Anyway – my point is this…his wishes have been stated LOUD and clear that he wants to die at home. That is all fine and good as long as it doesn’t kill my mom in the mean time. At this point we are going to be making decisions based on what is best for the whole, over-arching good. If this means we move him to the hospice center so she can be with him all day long there – come home to a house where there isn’t so much tension in the walls – so be it. We did the best we could for as long as it was best for him. When he was able to enjoy this house – he was here. Now he’s enjoying something else and I really know that he doesn’t much care…

He was never one to take aspirin for a headache…remember 34 years with no sick days. Who does that? It was a little strange to hear the doctor tell me to stop all his meds. I dumped them on the table and put them back in their bottles. They really aren’t doing any more good. “Good” now is easing out – hopefully sooner than later.





the “H” word

11 08 2008

Talk about a roller coast of emotions. Yikes…we are in the big leagues here folks. With each step in this journey there has been an overwhelming sense of peace and “rightness” about each decision. I felt that again today but not without some fleeting moments of panic that set in right on its heels.

On Saturday I decided to call Hospice to begin a more comprehensive information gathering. Of course we needed the doctor’s order to start the process and even though we’ve danced around the subject over the last months I knew I needed to know HOW to start this thing for real. When I found out that our doctor was on call for his practice this weekend – that made a huge difference to me. I could have waited till business hours on Monday but these days are NOT just 24 hours long.

The increased amount of oxygen was a help. Things were very quiet today – like step down quiet…not much food (banana for breakfast, 4 bites of mashed potatoes for lunch, a couple of cups of tea, a muffin), not as moving from room to room to try to get comfortable. He was outside for a bit, maybe a half hour sitting in the sun with Mom, but decidedly weaker and less talkative. He’s even given up his favorite hobby of the trash collecting. Well I take that back a bit – when he went outside – he had three “orange” mini-bags and an empty pepsi can to smash (which he did with a good deal of force I might add) to put in their proper places.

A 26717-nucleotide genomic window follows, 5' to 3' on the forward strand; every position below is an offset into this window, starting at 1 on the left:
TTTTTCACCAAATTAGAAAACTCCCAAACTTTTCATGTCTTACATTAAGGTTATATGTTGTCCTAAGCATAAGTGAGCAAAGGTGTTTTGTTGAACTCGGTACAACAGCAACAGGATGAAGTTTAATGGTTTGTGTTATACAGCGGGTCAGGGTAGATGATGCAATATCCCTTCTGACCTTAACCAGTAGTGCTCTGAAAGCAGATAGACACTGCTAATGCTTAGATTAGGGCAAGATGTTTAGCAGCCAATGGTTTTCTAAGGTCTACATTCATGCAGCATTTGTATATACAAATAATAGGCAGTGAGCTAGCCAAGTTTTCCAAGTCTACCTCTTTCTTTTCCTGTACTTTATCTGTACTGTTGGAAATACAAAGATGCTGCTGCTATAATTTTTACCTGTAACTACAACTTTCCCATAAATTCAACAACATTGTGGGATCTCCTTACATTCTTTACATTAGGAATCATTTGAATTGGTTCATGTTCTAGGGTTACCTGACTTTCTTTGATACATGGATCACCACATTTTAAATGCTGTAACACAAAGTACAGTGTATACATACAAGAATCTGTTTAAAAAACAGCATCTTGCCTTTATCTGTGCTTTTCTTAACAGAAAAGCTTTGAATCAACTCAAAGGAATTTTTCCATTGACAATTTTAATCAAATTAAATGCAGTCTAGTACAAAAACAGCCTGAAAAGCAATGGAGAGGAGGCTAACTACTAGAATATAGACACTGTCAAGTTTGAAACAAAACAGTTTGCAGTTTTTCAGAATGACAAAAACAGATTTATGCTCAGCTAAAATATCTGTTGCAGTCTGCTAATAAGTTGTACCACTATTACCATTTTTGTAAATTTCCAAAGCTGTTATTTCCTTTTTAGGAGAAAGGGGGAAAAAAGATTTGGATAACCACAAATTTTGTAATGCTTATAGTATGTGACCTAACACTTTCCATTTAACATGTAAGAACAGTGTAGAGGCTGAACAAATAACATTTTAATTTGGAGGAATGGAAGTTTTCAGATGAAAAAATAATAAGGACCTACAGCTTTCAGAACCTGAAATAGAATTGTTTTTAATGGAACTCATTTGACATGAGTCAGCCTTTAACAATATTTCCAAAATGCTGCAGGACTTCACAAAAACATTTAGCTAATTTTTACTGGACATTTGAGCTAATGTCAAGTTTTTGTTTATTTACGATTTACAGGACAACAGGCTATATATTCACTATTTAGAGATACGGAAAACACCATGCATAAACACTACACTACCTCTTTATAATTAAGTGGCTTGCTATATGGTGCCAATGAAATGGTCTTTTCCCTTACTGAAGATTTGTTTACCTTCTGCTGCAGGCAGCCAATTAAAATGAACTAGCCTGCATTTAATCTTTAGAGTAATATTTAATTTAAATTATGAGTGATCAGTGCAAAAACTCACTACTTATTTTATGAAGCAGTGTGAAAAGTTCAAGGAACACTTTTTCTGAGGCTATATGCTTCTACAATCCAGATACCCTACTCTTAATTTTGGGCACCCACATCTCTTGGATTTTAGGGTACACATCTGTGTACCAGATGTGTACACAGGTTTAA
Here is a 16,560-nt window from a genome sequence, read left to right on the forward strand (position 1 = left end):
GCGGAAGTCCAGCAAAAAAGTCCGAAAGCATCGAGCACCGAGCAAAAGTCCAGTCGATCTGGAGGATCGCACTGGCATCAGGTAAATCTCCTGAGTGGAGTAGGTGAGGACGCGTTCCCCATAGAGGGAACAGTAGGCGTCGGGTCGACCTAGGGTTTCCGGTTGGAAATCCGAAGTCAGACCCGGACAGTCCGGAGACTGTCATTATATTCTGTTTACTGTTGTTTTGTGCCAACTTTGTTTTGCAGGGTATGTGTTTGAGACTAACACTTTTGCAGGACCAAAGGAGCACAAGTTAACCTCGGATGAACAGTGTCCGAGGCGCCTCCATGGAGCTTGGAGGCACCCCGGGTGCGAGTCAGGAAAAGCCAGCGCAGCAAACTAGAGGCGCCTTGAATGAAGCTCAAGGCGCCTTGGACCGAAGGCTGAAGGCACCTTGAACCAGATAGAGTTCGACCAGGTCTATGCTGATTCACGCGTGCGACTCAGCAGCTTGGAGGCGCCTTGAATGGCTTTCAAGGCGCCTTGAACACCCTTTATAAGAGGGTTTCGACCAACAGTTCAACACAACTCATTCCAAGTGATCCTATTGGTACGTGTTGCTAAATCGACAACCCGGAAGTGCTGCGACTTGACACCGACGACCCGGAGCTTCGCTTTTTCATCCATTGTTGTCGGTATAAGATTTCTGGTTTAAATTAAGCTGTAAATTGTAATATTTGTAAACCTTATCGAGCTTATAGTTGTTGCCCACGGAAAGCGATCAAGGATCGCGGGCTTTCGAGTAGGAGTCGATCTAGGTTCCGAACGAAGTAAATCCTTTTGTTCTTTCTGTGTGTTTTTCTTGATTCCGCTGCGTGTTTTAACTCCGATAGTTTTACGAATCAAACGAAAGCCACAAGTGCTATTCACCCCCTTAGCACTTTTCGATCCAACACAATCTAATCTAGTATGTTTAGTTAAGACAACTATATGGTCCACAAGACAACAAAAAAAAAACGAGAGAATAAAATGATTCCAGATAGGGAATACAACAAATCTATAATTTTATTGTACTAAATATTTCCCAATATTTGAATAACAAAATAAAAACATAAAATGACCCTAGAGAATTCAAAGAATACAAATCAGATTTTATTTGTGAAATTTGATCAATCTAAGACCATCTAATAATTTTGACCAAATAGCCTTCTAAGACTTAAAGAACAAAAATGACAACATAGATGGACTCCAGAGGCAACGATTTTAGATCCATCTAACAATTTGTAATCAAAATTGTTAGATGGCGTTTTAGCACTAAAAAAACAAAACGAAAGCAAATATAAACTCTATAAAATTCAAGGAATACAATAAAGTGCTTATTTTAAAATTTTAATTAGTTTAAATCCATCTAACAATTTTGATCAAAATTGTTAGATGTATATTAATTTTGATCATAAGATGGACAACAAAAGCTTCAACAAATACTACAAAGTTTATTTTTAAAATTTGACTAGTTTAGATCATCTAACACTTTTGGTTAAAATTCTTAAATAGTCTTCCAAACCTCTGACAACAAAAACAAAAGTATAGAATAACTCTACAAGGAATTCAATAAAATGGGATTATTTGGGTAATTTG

It was 3 p.m. when the nurse came for the assessment process. RIght away she was quick to let me know that he could be much more comfortable than he’s been…she judged what she saw as labored breathing. I thought his breathing was almost as calm as I’ve seen it! Now who doesn’t know jack? She was forthright in letting me know that we’d not been hasty in our judgement as when was the right time to get started. She ordered the meds – they’d be delivered later – changed the oxygen machine to one with higher output (it got deliver within an hour or so) and lickitysplit we were rolling.

My immediate sense was relief – that I had meds in hand that gives me the power to make him more comfortable. But let me tell you – the first time I filled the eyedropper (with like 2 drops) I felt very strange…but I must remember – this is the power to comfort. So I go from being terrified that he wanders all night to terrified that he’s resting comfortably? The deal is that these meds can be given on an HOURLY basis. HOURLY.

Now tomorrow when the regular hospice nurse comes for the first time (3x a week plus people to help with bathing and shaving – who’d a thunk it?) I’ll figure out more…is this like not waking a sleeping baby to feed it? Is it really hungry if it’s asleep? If a tree falls in the forest…

The entire hour or so that she was here – Billy was in and out – snoozing, almost fell off the little settle bench he likes to sit on, startling then sleeping again. When it was time for her to go he roused and we were all saying good-byes and he said to her, “Yeah, I need to get up and move around. Think I’ll go play some basketball…” and he proceeded to tell her how when we used to “LET HIM DRIVE” (ouch) he’d go to the church gym every morning – walk 100 paces or something then shoot 4 hoops in a row and if he’d miss – he’d start again. That was just a little over a year ago.

It’s really good for me to remember those 365 days. And when my breathing gets a tad fast, I’ll need to remember that this is best. This is hard but this is good. I read today in one of the miriad of pamphlets thrown my way by hospice – that this is like the birthing process in reverse. Both involve alot of pain – both end with joy and relief…and after a very little while, we forget the pain and are left with the joy. And no one knows how long a labor we will be having…